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FAA Jeopardizes Safety With New “Fix-on-Fail” Policy for Equipment - (12/7/2005)

CONTACT:  Doug Fralick, 202/220.9804

WASHINGTON – The Federal Aviation Administration has fundamentally changed the way air traffic control equipment is maintained and now plans to wait until the equipment actually fails before conducting vital work. By waiting until a potentially dangerous failure occurs, this new agency policy directly threatens passenger safety and is the latest example of the agency’s mismanagement, which is reducing the reliability and integrity of the system by cutting corners.

The FAA formally adopted a document entitled, “Concept of Operations (ConOps),” which specifies fundamental changes in how maintenance of National Airspace System electronics equipment will be performed. The new concept, termed “Reliability Centered Maintenance (RCM)” will be put in place over the next couple of years.

“While the FAA refers to it as an ‘event-based’ concept, it can best be described as a ‘fix-on-fail’ concept,” said National Air Traffic Controllers Association President John Carr. “What they’re doing is switching from preventative maintenance to a scheme where equipment will be used until it fails and then fixed. This is like buying a new car, neglecting to do any oil changes and then waiting until the engine seizes to take it to a mechanic. This is unsafe, unwise and will cost the agency more money in the long run than it will save.”

The preventative maintenance procedure has been used since the inception of the FAA and required a technician to perform regular checks of equipment to certify that it was safely operating. The new scheme specifies a change in procedure where equipment will be utilized until it fails; only then requiring a technician to fix it.

The ConOps scheme is based on the prior Corporate Maintenance Philosophy that was used in Alaska and was a recognized failure because of the increased duration of outages when equipment did fail due to multiple component failures within the unit.

“The whole purpose cited by the agency in the adoption of the new ConOps is to save money on maintenance. However, quite apart from serious safety concerns, there is the potential that equipment failures will be so extensive that the only viable repair will be to replace the entire equipment sets. Does this really save the agency any money?” said Jim D’Agati, a NATCA vice president who represents FAA engineers. “The costs associated with restoration of facilities dramatically increased after the initial period when this scheme was utilized in Alaska. Now the agency wants to expand this scheme to the rest of the country.”

Interestingly, the “run to fail” concept has been rejected when applied to aircraft as regulated by the FAA. Air frame manufacturers and air carrier maintenance companies are required to adhere to time intervals for checking avionics that are used by pilots. While pilot-used equipment undergoes a certification process based on recognized time intervals, the ground-based companion systems are being proposed to be maintained in an entirely different concept. The equipment being used as the “eyes and ears” of controllers charged with maintaining aircraft separation will be under a subjective determination on what equipment will be placed under the new maintenance scheme. There is a potential that over three-quarters of the ground-based equipment being utilized by pilots and controllers will be placed under this new scheme.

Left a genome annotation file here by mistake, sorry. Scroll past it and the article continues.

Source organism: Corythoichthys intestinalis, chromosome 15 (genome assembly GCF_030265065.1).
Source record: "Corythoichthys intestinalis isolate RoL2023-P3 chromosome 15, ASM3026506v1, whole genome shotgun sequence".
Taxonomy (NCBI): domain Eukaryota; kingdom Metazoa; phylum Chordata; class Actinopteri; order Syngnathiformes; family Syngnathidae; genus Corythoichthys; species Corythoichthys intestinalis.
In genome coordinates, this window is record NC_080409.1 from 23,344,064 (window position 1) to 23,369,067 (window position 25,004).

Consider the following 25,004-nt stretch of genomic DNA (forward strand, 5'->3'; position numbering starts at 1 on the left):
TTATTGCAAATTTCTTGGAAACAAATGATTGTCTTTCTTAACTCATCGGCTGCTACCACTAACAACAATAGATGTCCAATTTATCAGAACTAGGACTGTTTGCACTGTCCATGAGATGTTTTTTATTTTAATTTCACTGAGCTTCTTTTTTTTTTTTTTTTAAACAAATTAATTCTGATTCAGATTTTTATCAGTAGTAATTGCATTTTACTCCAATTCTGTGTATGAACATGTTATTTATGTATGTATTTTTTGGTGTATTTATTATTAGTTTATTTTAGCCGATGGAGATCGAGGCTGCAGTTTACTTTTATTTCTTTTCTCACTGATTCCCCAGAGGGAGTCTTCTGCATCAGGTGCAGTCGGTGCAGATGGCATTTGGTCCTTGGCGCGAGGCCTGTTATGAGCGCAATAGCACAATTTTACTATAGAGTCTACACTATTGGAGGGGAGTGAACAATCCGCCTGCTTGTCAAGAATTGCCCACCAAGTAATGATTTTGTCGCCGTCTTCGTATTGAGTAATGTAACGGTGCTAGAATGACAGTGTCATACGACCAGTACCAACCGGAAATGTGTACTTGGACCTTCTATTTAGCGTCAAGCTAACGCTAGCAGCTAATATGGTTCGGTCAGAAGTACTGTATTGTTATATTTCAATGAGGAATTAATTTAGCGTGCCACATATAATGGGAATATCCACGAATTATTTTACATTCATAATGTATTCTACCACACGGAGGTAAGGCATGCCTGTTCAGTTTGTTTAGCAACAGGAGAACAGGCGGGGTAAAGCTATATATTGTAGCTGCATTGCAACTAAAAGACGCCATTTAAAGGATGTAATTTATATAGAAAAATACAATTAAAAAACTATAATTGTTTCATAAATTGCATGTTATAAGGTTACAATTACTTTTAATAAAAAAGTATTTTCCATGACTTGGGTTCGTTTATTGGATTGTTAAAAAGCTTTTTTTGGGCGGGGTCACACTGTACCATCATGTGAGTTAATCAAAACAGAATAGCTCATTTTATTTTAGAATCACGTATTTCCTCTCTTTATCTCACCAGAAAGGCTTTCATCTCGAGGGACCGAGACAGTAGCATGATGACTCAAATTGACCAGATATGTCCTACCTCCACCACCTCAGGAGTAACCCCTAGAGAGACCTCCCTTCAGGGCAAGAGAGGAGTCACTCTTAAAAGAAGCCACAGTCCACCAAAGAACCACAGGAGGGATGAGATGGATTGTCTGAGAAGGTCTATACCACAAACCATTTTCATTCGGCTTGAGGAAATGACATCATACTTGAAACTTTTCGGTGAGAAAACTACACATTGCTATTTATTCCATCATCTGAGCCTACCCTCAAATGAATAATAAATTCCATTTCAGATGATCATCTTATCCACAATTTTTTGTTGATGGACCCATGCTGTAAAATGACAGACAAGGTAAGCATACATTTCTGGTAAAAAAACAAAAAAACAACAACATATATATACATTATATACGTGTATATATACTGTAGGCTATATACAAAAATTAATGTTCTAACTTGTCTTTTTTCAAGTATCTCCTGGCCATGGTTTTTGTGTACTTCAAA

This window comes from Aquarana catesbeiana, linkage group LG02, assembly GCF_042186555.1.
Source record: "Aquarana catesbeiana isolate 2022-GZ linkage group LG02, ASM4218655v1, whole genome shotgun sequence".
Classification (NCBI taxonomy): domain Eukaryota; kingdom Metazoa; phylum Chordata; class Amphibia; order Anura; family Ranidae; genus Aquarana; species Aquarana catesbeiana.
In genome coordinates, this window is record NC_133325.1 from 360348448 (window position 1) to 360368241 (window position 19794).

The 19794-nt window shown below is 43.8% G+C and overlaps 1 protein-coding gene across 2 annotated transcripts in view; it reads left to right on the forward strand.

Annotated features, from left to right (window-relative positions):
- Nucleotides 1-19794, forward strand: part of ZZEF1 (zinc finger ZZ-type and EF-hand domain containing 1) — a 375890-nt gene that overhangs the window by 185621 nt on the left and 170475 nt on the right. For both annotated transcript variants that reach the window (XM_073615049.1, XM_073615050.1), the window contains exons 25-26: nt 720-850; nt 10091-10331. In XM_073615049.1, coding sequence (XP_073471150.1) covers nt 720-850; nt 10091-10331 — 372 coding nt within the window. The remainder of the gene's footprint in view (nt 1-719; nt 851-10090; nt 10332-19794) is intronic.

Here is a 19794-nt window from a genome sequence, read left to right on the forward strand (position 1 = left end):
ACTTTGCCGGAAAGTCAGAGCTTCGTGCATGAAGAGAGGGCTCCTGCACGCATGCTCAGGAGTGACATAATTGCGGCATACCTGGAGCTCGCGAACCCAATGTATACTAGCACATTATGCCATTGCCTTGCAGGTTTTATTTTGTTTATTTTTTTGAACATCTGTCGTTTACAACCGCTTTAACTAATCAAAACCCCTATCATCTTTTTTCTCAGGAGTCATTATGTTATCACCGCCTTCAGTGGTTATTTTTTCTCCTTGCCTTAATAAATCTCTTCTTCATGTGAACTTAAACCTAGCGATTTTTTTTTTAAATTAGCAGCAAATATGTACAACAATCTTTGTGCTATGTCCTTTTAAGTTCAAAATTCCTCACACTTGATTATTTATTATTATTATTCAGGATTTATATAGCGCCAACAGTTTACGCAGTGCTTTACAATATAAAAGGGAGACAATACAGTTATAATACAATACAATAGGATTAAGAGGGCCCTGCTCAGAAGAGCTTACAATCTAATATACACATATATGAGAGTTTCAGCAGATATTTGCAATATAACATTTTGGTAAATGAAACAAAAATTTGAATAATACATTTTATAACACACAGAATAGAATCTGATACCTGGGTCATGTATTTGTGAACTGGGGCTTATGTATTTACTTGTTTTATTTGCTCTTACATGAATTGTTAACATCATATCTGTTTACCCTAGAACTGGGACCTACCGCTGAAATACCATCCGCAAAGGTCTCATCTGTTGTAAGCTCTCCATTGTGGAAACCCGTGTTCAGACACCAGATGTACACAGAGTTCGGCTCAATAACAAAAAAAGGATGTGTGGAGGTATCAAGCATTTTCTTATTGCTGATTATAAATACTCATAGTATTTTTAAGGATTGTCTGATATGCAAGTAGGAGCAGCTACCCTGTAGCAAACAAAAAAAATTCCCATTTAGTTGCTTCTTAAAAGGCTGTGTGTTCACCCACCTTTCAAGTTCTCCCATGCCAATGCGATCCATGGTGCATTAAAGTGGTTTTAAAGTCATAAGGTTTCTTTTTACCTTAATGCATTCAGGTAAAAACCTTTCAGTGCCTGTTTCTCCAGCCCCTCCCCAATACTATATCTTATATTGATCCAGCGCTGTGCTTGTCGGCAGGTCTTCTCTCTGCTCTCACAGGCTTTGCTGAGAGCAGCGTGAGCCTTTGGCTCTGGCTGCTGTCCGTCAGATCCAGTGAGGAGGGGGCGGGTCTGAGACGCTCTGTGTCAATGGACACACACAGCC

The ConOps scheme will also have a devastating change on the socio-economic impact to airports at smaller to medium-sized communities that have air service because of the reduced emphasis on restoration of equipment. The document specifies that the agency will no longer provide prompt restoration of outlying facilities beyond locations where multiple air carriers operate at the major airports. Communities without major air carrier services will be asked to contribute to the costs associated with maintaining equipment if they desire prompt restoration of services being provided by the FAA. For many small communities, this will have an impact in that they will not be able to afford to maintain the services that they now enjoy.

Both NATCA and the Professional Airways Systems Specialists objected to the concept of this new maintenance scheme as being unsafe to the flying public. Under the agency’s new plan, equipment will only be checked when a system has failed and is being returned to service. Such a severe reduction of periodic maintenance and certification will dramatically affect the aviation industry by increasing the number of unplanned outages and length of recovery time when equipment fails, and the overall safety of the NAS. Both unions’ concerns went unheeded and the FAA is proceeding with the new scheme.

Frequent air travelers or concerned citizens can get more information on FAA adoption of the new maintenance scheme, or lodge a complaint by calling 1-800-FLY US SAFE or visit www.flyussafe.com.


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